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Between soul and sacrifice beats the heart of civilization.Bortus, quoting the works of Heveena[1]

About a Girl is the third episode of the first season of The Orville. Second Officer Bortus and his mate Klyden debate whether their child will receive a controversial sex reassignment.

The episode was written by Seth MacFarlane in consultation with executive producer David A. Goodman.[2] MacFarlane received high praise from professional critics and fans alike who cited the mature bittersweet ending, the powerful allegory of modern social issues, and the development of Klyden and Bortus's relationship.

After the episode aired, MacFarlane stated that he wanted to explore, metaphorically, the dynamics of 21st century sexual politics on Earth through the backdrop of a single-gender species.[3] although five years later, he said that he would have written it "differently" were he to tackle the issue today.[4]

About a Girl was directed by Brannon Braga, who later said the episode was the most challenging of his career. Music was composed by Joel McNeely. Years later, Braga admitted the writers originally wanted About a Girl to be told much later in the show. "[W]e decided to pull it up in the air date order to the third episode because we had to know, 'Is the audience going to embrace what this show really is?' And they did."[5][6]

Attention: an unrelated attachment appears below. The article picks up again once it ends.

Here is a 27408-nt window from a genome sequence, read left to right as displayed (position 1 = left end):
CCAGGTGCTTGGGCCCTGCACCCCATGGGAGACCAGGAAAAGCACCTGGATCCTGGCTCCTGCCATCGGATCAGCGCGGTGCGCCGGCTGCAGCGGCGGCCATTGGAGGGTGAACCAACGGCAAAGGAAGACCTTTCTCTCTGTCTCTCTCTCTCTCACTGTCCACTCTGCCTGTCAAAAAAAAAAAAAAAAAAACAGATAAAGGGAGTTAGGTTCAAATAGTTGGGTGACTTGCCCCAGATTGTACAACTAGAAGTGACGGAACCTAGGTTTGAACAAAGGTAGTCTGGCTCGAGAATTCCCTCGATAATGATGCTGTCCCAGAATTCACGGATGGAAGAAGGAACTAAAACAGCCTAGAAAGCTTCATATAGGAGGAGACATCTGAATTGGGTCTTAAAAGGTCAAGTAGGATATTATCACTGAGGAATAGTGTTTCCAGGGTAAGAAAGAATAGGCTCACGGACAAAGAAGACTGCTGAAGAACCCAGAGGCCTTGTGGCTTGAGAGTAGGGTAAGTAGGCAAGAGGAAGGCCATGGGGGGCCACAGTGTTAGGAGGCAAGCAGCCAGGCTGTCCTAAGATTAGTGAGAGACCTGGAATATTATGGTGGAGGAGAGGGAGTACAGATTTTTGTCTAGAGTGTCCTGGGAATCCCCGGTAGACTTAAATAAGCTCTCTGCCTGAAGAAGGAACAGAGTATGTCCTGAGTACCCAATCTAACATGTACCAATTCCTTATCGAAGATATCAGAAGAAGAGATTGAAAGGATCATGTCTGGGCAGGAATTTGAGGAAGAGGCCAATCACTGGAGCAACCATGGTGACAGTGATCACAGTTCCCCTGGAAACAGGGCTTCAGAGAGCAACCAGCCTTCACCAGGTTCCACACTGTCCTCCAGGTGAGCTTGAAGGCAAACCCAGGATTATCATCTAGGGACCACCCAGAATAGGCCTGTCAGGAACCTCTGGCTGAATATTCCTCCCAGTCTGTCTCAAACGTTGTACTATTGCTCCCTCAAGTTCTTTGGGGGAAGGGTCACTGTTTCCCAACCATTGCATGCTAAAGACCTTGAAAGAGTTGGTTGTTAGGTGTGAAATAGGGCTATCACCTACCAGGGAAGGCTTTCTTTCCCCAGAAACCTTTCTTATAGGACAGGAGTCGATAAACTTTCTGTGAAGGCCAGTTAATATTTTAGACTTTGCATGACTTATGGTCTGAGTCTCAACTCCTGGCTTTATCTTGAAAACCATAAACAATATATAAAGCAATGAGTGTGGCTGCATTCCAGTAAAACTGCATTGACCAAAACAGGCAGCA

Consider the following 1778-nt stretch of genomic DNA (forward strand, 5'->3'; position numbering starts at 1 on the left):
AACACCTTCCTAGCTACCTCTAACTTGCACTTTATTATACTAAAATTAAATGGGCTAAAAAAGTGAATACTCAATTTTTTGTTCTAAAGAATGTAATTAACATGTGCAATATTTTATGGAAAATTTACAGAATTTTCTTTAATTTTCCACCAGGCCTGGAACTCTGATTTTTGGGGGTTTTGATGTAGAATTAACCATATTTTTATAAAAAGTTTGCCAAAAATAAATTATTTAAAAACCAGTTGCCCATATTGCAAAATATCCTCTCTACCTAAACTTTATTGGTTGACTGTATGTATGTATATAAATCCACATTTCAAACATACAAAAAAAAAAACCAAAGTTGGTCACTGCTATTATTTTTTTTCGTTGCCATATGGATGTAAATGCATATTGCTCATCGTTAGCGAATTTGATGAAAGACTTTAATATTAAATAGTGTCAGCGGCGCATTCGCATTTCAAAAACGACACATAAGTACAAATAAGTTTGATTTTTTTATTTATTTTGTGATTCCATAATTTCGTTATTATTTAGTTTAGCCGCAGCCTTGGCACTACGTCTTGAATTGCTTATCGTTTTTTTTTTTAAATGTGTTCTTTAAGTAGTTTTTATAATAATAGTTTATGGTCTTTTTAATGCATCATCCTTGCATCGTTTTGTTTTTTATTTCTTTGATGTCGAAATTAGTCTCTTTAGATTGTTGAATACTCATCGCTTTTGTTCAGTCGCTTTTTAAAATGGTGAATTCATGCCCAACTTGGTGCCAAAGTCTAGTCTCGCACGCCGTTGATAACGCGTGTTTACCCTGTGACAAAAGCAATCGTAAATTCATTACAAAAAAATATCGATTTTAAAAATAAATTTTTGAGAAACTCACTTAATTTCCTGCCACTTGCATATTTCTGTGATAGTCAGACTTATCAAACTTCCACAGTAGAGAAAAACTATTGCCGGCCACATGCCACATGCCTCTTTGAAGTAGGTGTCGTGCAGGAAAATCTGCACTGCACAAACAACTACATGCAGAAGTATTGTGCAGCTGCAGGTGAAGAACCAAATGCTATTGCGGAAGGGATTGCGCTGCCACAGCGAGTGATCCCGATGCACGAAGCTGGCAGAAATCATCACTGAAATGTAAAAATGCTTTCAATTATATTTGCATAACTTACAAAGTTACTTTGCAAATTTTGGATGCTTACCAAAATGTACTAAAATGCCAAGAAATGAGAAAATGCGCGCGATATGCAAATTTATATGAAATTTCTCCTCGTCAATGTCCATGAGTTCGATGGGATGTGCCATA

The episode was the show's first in its new Thursday night time slot.

The storyline established in About a Girl would have a far-reaching impact within the series, being continued in episodes such as Sanctuary, A Tale of Two Topas, Midnight Blue and Future Unknown.


On September 17, 2017, Fox released a 30 second promotional teaser, notable as it began with several clips from the then-unaired episodes Krill and If the Stars Should Appear. A narrator announces the new time slot for the show: "Over 16 million fans found The Orville out of this world, and it's blasting off to Thursdays." Previously, the show had aired on Sunday nights. The teaser concludes with Lieutenant Gordon Malloy requesting a pair of pants, a joke actually from this episode.


The Orville Promo "About a Girl"

Plot Synopsis[]

Act 1[]

The episode continues where the previous episode, Command Performance, left off with the crew of the USS Orville marveling over the birth of a newborn female Moclan, extremely rare in the Moclan species.

Bortus meets Doctor Claire Finn in Sick Bay requesting a procedure to change her sex to male, "to make her conform" with Moclus's all-male society.